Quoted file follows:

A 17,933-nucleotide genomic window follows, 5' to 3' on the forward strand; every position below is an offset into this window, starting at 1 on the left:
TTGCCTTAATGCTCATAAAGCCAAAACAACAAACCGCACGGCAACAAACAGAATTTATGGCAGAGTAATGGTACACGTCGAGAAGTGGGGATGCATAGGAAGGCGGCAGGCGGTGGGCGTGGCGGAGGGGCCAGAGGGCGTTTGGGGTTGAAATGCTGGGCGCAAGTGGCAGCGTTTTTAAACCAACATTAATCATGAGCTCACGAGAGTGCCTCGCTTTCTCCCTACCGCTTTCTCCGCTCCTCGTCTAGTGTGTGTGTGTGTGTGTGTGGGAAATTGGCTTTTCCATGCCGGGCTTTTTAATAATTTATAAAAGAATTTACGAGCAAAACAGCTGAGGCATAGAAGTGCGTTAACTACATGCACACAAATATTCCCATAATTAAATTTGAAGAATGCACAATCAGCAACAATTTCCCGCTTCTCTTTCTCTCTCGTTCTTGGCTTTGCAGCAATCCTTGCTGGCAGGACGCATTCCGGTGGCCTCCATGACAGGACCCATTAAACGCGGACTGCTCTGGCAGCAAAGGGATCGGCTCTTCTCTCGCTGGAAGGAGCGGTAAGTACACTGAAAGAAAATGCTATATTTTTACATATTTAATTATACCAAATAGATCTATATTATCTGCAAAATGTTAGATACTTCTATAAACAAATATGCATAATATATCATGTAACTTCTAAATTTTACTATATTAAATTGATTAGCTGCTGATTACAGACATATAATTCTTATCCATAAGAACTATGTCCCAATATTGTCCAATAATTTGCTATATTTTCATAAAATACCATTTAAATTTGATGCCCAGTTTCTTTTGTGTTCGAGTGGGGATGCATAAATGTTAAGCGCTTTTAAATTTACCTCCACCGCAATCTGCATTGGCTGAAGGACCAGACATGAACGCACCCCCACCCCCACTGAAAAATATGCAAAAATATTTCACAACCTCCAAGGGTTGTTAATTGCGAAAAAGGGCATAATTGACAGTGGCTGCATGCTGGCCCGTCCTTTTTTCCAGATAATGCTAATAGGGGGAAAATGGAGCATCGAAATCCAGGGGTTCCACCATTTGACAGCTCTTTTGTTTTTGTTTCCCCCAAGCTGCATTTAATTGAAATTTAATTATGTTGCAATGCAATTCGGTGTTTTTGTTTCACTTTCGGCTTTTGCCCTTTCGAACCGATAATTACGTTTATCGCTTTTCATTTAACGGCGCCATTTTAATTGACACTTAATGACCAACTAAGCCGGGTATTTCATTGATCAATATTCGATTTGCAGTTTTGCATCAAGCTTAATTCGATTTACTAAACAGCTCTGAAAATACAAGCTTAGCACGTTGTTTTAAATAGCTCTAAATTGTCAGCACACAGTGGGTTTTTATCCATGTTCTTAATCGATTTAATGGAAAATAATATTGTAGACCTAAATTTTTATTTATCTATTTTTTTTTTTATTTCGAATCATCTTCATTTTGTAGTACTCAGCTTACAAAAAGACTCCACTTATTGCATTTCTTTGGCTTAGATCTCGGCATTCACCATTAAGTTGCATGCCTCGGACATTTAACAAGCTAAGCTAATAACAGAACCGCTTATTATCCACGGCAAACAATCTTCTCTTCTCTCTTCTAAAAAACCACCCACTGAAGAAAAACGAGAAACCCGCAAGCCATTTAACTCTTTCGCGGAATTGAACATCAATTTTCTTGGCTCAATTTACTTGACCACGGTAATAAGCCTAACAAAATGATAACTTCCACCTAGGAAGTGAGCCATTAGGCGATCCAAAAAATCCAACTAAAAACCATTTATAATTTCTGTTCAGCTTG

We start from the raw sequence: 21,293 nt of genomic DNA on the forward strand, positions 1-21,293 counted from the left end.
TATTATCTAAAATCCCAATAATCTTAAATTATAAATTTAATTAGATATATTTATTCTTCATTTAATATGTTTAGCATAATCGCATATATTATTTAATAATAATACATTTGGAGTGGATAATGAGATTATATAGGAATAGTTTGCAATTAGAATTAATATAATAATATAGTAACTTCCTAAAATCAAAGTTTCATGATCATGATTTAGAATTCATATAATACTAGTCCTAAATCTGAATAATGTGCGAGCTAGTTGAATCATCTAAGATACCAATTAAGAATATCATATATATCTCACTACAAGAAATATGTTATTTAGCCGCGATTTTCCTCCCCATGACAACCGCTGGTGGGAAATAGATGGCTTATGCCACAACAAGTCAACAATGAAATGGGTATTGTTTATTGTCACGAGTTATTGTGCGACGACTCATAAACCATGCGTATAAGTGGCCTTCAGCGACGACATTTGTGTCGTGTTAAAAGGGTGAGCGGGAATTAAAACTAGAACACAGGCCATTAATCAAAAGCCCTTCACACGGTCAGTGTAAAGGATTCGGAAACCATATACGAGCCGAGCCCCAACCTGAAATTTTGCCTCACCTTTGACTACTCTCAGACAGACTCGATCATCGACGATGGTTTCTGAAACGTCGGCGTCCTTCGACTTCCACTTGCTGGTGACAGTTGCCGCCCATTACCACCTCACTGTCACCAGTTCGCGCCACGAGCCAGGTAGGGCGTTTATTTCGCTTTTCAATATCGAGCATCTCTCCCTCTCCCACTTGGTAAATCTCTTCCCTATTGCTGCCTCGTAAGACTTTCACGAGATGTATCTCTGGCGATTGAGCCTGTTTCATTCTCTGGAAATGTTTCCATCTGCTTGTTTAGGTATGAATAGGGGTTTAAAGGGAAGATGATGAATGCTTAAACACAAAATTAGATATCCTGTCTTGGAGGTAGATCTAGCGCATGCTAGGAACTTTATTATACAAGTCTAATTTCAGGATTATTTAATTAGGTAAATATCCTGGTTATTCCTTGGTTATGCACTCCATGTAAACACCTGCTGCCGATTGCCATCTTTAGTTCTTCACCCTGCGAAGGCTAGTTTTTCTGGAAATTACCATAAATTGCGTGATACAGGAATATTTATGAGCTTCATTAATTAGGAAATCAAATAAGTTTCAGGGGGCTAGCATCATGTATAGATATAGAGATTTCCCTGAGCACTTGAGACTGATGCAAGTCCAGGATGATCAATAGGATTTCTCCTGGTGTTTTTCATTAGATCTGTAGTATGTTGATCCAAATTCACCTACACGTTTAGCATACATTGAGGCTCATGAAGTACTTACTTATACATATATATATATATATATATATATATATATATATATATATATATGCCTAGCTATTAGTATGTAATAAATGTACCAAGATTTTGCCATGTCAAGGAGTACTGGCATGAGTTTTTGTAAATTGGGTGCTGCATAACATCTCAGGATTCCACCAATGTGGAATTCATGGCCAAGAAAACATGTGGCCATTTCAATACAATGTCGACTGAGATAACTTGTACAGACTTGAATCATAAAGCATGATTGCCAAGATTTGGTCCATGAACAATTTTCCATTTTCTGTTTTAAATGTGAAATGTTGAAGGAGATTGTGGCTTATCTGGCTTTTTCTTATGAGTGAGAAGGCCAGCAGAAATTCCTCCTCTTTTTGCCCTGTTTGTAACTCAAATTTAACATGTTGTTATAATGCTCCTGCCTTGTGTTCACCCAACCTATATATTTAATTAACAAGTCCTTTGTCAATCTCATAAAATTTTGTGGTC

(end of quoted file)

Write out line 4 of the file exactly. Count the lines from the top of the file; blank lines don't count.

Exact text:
TATTATCTAAAATCCCAATAATCTTAAATTATAAATTTAATTAGATATATTTATTCTTCATTTAATATGTTTAGCATAATCGCATATATTATTTAATAATAATACATTTGGAGTGGATAATGAGATTATATAGGAATAGTTTGCAATTAGAATTAATATAATAATATAGTAACTTCCTAAAATCAAAGTTTCATGATCATGATTTAGAATTCATATAATACTAGTCCTAAATCTGAATAATGTGCGAGCTAGTTGAATCATCTAAGATACCAATTAAGAATATCATATATATCTCACTACAAGAAATATGTTATTTAGCCGCGATTTTCCTCCCCATGACAACCGCTGGTGGGAAATAGATGGCTTATGCCACAACAAGTCAACAATGAAATGGGTATTGTTTATTGTCACGAGTTATTGTGCGACGACTCATAAACCATGCGTATAAGTGGCCTTCAGCGACGACATTTGTGTCGTGTTAAAAGGGTGAGCGGGAATTAAAACTAGAACACAGGCCATTAATCAAAAGCCCTTCACACGGTCAGTGTAAAGGATTCGGAAACCATATACGAGCCGAGCCCCAACCTGAAATTTTGCCTCACCTTTGACTACTCTCAGACAGACTCGATCATCGACGATGGTTTCTGAAACGTCGGCGTCCTTCGACTTCCACTTGCTGGTGACAGTTGCCGCCCATTACCACCTCACTGTCACCAGTTCGCGCCACGAGCCAGGTAGGGCGTTTATTTCGCTTTTCAATATCGAGCATCTCTCCCTCTCCCACTTGGTAAATCTCTTCCCTATTGCTGCCTCGTAAGACTTTCACGAGATGTATCTCTGGCGATTGAGCCTGTTTCATTCTCTGGAAATGTTTCCATCTGCTTGTTTAGGTATGAATAGGGGTTTAAAGGGAAGATGATGAATGCTTAAACACAAAATTAGATATCCTGTCTTGGAGGTAGATCTAGCGCATGCTAGGAACTTTATTATACAAGTCTAATTTCAGGATTATTTAATTAGGTAAATATCCTGGTTATTCCTTGGTTATGCACTCCATGTAAACACCTGCTGCCGATTGCCATCTTTAGTTCTTCACCCTGCGAAGGCTAGTTTTTCTGGAAATTACCATAAATTGCGTGATACAGGAATATTTATGAGCTTCATTAATTAGGAAATCAAATAAGTTTCAGGGGGCTAGCATCATGTATAGATATAGAGATTTCCCTGAGCACTTGAGACTGATGCAAGTCCAGGATGATCAATAGGATTTCTCCTGGTGTTTTTCATTAGATCTGTAGTATGTTGATCCAAATTCACCTACACGTTTAGCATACATTGAGGCTCATGAAGTACTTACTTATACATATATATATATATATATATATATATATATATATATATATATATGCCTAGCTATTAGTATGTAATAAATGTACCAAGATTTTGCCATGTCAAGGAGTACTGGCATGAGTTTTTGTAAATTGGGTGCTGCATAACATCTCAGGATTCCACCAATGTGGAATTCATGGCCAAGAAAACATGTGGCCATTTCAATACAATGTCGACTGAGATAACTTGTACAGACTTGAATCATAAAGCATGATTGCCAAGATTTGGTCCATGAACAATTTTCCATTTTCTGTTTTAAATGTGAAATGTTGAAGGAGATTGTGGCTTATCTGGCTTTTTCTTATGAGTGAGAAGGCCAGCAGAAATTCCTCCTCTTTTTGCCCTGTTTGTAACTCAAATTTAACATGTTGTTATAATGCTCCTGCCTTGTGTTCACCCAACCTATATATTTAATTAACAAGTCCTTTGTCAATCTCATAAAATTTTGTGGTC